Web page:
Lottery System

Bioethicist: COVID-19 “Immunity Passports” Are a Bad Idea

"Sure, it's very attractive. But we don't know if there is immunity."

5. 7. 20 / Dan Robitzski
NIAID/Victor Tangermann
Image by NIAID/Victor Tangermann

One of the most prominent ideas thrown around for returning to normal life amidst the COVID-19 pandemic is to issue “immunity passports,” or documentation allowing people who caught the coronavirus and developed resistance to future infections to go out and about.

While some have pushed the idea as a way to gradually reopen businesses and restore normalcy, experts told CNET that immunity passports are a bad idea, from both a scientific and an ethical standpoint.

“Sure, it’s very attractive,” Stanford University law and biosciences expert Henry Greely told CNET. “But we don’t know if there is immunity, how powerful it is, or how long it lasts. Before we know all that, none of this makes sense.”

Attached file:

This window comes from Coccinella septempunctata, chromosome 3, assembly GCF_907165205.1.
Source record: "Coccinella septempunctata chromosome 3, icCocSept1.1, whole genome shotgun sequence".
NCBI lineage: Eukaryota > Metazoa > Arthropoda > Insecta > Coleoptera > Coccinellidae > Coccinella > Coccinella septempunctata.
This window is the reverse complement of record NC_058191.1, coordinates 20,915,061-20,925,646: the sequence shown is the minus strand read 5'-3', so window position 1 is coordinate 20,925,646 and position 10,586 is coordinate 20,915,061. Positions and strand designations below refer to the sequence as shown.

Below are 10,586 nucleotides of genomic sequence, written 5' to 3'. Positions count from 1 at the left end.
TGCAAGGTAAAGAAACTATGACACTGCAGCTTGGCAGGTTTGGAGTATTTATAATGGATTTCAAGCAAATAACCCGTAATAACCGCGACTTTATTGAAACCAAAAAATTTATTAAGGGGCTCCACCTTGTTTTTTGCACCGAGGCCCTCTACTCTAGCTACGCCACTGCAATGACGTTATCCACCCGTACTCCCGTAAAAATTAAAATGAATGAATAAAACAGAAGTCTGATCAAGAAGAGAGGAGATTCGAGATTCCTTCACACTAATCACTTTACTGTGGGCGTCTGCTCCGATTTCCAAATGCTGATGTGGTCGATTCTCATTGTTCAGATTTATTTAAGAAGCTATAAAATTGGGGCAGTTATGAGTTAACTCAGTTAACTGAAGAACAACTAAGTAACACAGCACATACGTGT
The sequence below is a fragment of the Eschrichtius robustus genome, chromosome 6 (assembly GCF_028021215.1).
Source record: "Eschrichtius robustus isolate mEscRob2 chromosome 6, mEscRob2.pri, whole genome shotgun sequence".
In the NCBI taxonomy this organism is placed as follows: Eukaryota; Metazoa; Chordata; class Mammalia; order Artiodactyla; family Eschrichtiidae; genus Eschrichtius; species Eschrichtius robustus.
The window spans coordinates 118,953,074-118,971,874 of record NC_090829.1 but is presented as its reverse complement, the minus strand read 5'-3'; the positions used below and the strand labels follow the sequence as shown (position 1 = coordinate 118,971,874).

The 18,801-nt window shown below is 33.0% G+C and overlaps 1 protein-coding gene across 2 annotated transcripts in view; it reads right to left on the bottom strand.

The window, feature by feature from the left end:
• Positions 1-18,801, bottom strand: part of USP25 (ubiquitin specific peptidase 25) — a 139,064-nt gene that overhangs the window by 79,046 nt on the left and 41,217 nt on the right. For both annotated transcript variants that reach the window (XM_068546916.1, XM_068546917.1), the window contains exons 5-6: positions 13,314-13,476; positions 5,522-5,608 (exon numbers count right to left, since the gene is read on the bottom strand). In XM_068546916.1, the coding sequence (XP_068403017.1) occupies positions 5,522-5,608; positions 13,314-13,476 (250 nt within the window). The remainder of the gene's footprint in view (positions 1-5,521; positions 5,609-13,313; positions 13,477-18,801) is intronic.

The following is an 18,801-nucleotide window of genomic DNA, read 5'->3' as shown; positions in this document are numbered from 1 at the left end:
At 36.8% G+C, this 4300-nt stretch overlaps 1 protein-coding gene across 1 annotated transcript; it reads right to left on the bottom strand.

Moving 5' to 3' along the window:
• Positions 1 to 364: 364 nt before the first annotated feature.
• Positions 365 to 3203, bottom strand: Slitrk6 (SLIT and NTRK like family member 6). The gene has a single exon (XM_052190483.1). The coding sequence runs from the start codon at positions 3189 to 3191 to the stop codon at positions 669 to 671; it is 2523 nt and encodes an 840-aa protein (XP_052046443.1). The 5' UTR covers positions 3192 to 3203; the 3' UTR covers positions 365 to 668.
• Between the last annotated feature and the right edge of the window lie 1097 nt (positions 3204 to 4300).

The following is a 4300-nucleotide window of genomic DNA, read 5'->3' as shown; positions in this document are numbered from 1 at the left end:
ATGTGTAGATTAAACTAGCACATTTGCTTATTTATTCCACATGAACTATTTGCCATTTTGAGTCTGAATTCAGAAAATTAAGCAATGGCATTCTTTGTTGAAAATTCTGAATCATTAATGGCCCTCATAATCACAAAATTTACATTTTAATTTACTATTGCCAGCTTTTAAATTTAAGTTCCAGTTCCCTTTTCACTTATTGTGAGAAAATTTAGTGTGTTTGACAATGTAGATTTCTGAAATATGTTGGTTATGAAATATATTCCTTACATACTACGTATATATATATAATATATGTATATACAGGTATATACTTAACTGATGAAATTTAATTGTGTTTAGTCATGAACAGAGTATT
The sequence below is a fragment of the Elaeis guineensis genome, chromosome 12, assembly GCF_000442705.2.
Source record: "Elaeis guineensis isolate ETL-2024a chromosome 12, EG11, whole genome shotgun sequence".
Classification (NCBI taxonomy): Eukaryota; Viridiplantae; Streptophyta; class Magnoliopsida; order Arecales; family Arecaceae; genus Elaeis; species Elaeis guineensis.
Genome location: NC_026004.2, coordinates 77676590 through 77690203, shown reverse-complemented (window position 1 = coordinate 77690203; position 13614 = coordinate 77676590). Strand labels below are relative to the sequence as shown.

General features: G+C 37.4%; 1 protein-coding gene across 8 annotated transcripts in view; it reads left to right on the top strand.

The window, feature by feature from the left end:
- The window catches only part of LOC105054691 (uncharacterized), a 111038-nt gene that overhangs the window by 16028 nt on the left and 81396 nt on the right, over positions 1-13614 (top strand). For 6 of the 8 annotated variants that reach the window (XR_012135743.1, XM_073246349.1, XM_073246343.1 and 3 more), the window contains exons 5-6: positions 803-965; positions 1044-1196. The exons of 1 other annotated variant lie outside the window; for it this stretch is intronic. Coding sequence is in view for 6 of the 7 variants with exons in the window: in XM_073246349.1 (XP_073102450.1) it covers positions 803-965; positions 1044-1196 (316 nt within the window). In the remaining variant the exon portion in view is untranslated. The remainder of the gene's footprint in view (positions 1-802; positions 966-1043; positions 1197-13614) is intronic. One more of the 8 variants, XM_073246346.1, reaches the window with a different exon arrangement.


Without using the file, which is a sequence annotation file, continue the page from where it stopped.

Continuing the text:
In other words, Greely is saying that it’s still not well-documented just how resistant or immune people are once they recover from the coronavirus. While top doctors suggest that antibodies built up after an infection are usually strong enough to protect people going forward, there have been reports of people getting sick more than once.

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And even so, taking steps to revitalize the economy by letting people who have built up immunity get back to regular life would essentially be like allowing people to participate in society through a lottery system.

“How long are we going to put up with a world where some people can do things and others can’t solely because of the accident of who got sick?” Greely told CNET. “There’s no sense of merit there, it’s blind luck.”


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